Ozmodan wrote on Apr 12, 2012, 14:47:
A tank is a tank is a tank. GamesWorkshop is run by a bunch of idiots to start with.

Secondly the designs are not even close to similar. Someone has gotten a bit too high.

I feel the second tank is the one that should really be in Blue's original post, as it's horrifically damning.

Link from rockpapershotgun
Sorry but I have to disagree with you, it looks like any tank and they are NOT similar, they have significant differences.

Seriously?? Is that first image loading for you? Dual turreted guns with the same nozzle end, with a grille in the middle of the turret and another in the front-center of the main body, the same armor plating on the sides and a spiked steamroller? I really can't fathom not finding them similar.
 
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News Comments > EA: Tanks for the Warhammer 40K Inspiration?
43. Re: EA: Tanks for the Warhammer 40K Inspiration? Apr 12, 2012, 14:52 Orogogus
 
Ozmodan wrote on Apr 12, 2012, 14:47:
A tank is a tank is a tank. GamesWorkshop is run by a bunch of idiots to start with.

Secondly the designs are not even close to similar. Someone has gotten a bit too high.

I feel the second tank is the one that should really be in Blue's original post, as it's horrifically damning.

Link from rockpapershotgun
 
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News Comments > EA: Tanks for the Warhammer 40K Inspiration?
40. Re: EA: Tanks for the Warhammer 40K Inspiration? Apr 12, 2012, 14:47 Orogogus
 
I've played Space Hulk. Like, a lot of it, starting from 1st ed. Much of it without the minis, because we messed them up pretty badly learning how to paint. 40K is hard to play without minis because there are 20+ units per side and facing and line of sight are important. At some point you tend to forget what's standing in for what. The only thing you have to worry about in Space Hulk is equipment -- and most of the units are either stock 'Stealers or SB/PF Terminators -- and 90 degree facing, which is easy enough to fudge by drawing on cardboard.

Plus, you can buy the minis separately (especially if you're already playing 40K), and GW still wants to sell that $60 box set.

"No, its NOT the kinda picture one could replicate the tiles from."
Well, no. They took those down, right? I feel like we're talking about something different.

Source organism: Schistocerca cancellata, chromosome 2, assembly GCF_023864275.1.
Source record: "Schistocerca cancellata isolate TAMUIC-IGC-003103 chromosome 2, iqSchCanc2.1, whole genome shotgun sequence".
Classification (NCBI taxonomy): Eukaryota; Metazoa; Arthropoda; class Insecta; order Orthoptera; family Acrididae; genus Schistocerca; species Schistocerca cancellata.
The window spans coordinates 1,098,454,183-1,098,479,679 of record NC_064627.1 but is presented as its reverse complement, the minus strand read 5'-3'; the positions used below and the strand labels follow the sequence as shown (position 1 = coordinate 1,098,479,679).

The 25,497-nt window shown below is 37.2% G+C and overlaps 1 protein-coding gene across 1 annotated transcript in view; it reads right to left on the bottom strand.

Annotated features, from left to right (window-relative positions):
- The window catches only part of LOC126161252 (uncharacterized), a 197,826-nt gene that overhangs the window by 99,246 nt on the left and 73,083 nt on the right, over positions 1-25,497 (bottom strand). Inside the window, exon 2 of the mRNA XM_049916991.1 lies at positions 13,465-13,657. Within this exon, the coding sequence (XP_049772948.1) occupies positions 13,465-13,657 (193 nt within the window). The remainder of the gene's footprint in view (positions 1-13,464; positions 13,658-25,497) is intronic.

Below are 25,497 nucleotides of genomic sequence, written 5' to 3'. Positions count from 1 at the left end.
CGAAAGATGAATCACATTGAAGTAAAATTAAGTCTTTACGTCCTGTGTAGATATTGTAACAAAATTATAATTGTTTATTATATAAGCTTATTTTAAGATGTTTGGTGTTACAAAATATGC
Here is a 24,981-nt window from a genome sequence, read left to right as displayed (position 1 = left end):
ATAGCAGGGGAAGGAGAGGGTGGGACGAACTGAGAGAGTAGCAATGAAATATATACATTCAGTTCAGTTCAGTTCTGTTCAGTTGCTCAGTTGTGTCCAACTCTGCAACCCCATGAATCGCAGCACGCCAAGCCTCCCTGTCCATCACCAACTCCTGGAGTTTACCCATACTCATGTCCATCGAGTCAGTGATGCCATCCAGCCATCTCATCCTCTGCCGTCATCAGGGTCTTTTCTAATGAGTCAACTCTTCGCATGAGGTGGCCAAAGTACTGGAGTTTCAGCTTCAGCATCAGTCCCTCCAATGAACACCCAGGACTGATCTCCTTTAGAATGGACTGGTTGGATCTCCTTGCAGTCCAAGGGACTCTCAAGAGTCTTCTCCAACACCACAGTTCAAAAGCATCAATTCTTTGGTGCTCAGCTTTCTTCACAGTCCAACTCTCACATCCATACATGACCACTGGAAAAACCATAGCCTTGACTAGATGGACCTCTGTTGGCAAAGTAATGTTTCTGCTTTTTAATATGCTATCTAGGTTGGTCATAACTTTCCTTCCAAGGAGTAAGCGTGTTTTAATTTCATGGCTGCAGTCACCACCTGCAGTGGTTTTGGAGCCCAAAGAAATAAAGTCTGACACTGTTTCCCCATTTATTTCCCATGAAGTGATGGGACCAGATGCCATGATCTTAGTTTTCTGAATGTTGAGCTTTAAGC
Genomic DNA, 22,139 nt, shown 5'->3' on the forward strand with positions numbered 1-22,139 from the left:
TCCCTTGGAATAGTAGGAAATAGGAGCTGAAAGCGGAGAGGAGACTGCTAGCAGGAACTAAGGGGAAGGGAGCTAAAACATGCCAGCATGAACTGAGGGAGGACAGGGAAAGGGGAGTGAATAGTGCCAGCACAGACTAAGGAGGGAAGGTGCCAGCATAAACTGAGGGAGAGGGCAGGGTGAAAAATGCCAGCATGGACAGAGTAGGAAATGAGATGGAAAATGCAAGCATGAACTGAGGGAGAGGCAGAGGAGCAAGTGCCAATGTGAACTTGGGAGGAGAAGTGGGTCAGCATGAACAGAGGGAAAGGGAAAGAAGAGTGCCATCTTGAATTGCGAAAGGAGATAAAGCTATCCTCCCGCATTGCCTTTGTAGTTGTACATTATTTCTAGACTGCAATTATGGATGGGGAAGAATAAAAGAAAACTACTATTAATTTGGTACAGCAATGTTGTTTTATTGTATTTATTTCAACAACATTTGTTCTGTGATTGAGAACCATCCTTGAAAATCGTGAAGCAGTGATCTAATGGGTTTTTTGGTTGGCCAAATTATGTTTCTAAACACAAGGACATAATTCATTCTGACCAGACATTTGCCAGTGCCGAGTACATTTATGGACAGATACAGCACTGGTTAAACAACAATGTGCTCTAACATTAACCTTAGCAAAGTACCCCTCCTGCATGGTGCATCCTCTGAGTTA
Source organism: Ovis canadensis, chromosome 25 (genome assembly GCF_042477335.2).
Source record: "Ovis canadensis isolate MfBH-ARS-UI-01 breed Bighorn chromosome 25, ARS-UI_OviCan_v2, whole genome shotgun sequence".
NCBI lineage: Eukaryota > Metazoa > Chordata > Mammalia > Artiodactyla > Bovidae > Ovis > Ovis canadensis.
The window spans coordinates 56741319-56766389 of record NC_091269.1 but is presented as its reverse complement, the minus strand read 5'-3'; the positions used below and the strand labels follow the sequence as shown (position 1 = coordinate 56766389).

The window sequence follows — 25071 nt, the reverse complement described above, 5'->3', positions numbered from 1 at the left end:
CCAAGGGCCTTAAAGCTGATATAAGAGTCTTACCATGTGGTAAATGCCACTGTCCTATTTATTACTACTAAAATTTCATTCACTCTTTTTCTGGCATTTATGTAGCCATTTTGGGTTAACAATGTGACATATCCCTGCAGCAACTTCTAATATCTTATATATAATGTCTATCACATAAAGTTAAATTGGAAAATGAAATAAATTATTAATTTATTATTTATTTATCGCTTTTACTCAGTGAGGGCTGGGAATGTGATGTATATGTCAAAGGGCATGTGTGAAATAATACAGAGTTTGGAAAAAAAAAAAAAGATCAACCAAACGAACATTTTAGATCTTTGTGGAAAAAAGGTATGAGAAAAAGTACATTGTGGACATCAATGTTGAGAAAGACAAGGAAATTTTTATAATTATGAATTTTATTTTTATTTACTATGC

From the link I posted: "There are an awesome number of files on the 1st edition space hulk page. Everything from rule and scenario books, to files containing blips and board sections". This is what I remember, as there were rules and scenarios up before the takedown, and it's not okay.

"Nowhere did I see anyone make the abandonware argument"
- Practically every single entry in that link you provided was the guy saying something to the effect of "This isn't even in print any more, so I don't know why GW is angry." Examples:

"A big shout out to the fans who supported this game all the years that GW ignored it."
"Can anyone actually play these games with just a rules summary? Actually, does anyone actually play a game like this anymore at all?"
"Another game long, long out of print. Why bother having the file removed?"
"The sad thing is, if some of these games had been supported by the company instead of being abandoned they would have made money out of them."
"This one goes back to 1980. I fail to see how I could be affecting the company with a rules summary for it."
"There goes all the Battlecars stuff. My rework of this game took a long, long time to do and it's a shame I can't share it with anyone anymore. Or maybe GW is planning a re-release of this 1983 game? Yeah, right."
"All my work for Man O' War is gone. In addition to the summary, I'd redone all the ship cards to a standard size and format - thanks for all your help Scott (manowarplayer), we worked hard on that project didn't we?"
"Yet another long-defunct game - I spent many hours doing new reference cards for all the units for this one."

And so on.

"There were certainly a few infringing items, but rather than target those specific ones in the C&D, they just basically told them to take down everything."

They didn't, as I recall. I can't find the letter, but what I recollect is that there was a generic notice, and BGG opted to take down everything because of safe harbor, as you said. They could have used their own judgment to keep more files up, but it would have been a greater risk. GW certainly didn't tell them to take down everything, as there are in fact some files still up. They could have shut down the site entirely, but evidently didn't feel it was warranted.
 
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News Comments > EA: Tanks for the Warhammer 40K Inspiration?
35. Re: EA: Tanks for the Warhammer 40K Inspiration? Apr 12, 2012, 14:20 Orogogus